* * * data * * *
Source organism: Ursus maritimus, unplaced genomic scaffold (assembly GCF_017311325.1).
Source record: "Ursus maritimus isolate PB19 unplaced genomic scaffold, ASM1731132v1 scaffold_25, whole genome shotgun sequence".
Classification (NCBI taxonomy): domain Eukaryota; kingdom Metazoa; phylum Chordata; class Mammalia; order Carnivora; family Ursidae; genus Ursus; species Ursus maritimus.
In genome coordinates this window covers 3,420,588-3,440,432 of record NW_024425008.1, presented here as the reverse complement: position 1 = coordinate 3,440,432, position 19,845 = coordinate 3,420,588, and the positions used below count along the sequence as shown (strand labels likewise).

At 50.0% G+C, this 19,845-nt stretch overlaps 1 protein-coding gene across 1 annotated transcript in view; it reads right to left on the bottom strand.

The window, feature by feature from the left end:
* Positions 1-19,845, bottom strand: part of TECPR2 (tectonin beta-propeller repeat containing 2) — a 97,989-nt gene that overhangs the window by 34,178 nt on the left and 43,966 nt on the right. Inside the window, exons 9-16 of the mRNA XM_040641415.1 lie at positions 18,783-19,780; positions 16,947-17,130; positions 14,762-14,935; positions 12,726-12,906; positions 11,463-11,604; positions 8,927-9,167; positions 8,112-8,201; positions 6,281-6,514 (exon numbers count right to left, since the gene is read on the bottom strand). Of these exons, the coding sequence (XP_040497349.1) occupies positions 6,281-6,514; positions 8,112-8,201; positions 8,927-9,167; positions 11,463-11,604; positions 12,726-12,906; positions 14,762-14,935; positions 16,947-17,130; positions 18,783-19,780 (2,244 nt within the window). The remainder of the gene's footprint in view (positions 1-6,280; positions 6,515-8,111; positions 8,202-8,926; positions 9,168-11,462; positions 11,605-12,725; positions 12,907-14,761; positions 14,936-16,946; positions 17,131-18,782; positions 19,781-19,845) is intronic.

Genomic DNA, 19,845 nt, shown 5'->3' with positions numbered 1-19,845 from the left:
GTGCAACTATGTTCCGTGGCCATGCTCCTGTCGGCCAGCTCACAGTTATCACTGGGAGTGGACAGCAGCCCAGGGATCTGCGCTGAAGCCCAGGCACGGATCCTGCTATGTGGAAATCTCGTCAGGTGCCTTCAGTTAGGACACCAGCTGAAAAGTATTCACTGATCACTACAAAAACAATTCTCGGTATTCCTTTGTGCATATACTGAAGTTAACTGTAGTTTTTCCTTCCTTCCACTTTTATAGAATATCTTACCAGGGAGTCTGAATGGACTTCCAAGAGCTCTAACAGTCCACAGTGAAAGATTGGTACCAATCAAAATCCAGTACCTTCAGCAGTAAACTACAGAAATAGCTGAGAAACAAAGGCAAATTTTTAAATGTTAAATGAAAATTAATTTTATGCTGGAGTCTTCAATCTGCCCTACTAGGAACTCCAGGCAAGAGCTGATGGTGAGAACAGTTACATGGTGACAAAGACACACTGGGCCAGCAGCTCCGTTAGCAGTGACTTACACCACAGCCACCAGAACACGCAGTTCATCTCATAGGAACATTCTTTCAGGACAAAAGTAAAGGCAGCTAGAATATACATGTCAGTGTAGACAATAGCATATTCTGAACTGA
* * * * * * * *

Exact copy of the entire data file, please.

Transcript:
Source organism: Ursus maritimus, unplaced genomic scaffold (assembly GCF_017311325.1).
Source record: "Ursus maritimus isolate PB19 unplaced genomic scaffold, ASM1731132v1 scaffold_25, whole genome shotgun sequence".
Classification (NCBI taxonomy): domain Eukaryota; kingdom Metazoa; phylum Chordata; class Mammalia; order Carnivora; family Ursidae; genus Ursus; species Ursus maritimus.
In genome coordinates this window covers 3,420,588-3,440,432 of record NW_024425008.1, presented here as the reverse complement: position 1 = coordinate 3,440,432, position 19,845 = coordinate 3,420,588, and the positions used below count along the sequence as shown (strand labels likewise).

At 50.0% G+C, this 19,845-nt stretch overlaps 1 protein-coding gene across 1 annotated transcript in view; it reads right to left on the bottom strand.

The window, feature by feature from the left end:
* Positions 1-19,845, bottom strand: part of TECPR2 (tectonin beta-propeller repeat containing 2) — a 97,989-nt gene that overhangs the window by 34,178 nt on the left and 43,966 nt on the right. Inside the window, exons 9-16 of the mRNA XM_040641415.1 lie at positions 18,783-19,780; positions 16,947-17,130; positions 14,762-14,935; positions 12,726-12,906; positions 11,463-11,604; positions 8,927-9,167; positions 8,112-8,201; positions 6,281-6,514 (exon numbers count right to left, since the gene is read on the bottom strand). Of these exons, the coding sequence (XP_040497349.1) occupies positions 6,281-6,514; positions 8,112-8,201; positions 8,927-9,167; positions 11,463-11,604; positions 12,726-12,906; positions 14,762-14,935; positions 16,947-17,130; positions 18,783-19,780 (2,244 nt within the window). The remainder of the gene's footprint in view (positions 1-6,280; positions 6,515-8,111; positions 8,202-8,926; positions 9,168-11,462; positions 11,605-12,725; positions 12,907-14,761; positions 14,936-16,946; positions 17,131-18,782; positions 19,781-19,845) is intronic.

Genomic DNA, 19,845 nt, shown 5'->3' with positions numbered 1-19,845 from the left:
GTGCAACTATGTTCCGTGGCCATGCTCCTGTCGGCCAGCTCACAGTTATCACTGGGAGTGGACAGCAGCCCAGGGATCTGCGCTGAAGCCCAGGCACGGATCCTGCTATGTGGAAATCTCGTCAGGTGCCTTCAGTTAGGACACCAGCTGAAAAGTATTCACTGATCACTACAAAAACAATTCTCGGTATTCCTTTGTGCATATACTGAAGTTAACTGTAGTTTTTCCTTCCTTCCACTTTTATAGAATATCTTACCAGGGAGTCTGAATGGACTTCCAAGAGCTCTAACAGTCCACAGTGAAAGATTGGTACCAATCAAAATCCAGTACCTTCAGCAGTAAACTACAGAAATAGCTGAGAAACAAAGGCAAATTTTTAAATGTTAAATGAAAATTAATTTTATGCTGGAGTCTTCAATCTGCCCTACTAGGAACTCCAGGCAAGAGCTGATGGTGAGAACAGTTACATGGTGACAAAGACACACTGGGCCAGCAGCTCCGTTAGCAGTGACTTACACCACAGCCACCAGAACACGCAGTTCATCTCATAGGAACATTCTTTCAGGACAAAAGTAAAGGCAGCTAGAATATACATGTCAGTGTAGACAATAGCATATTCTGAACTGA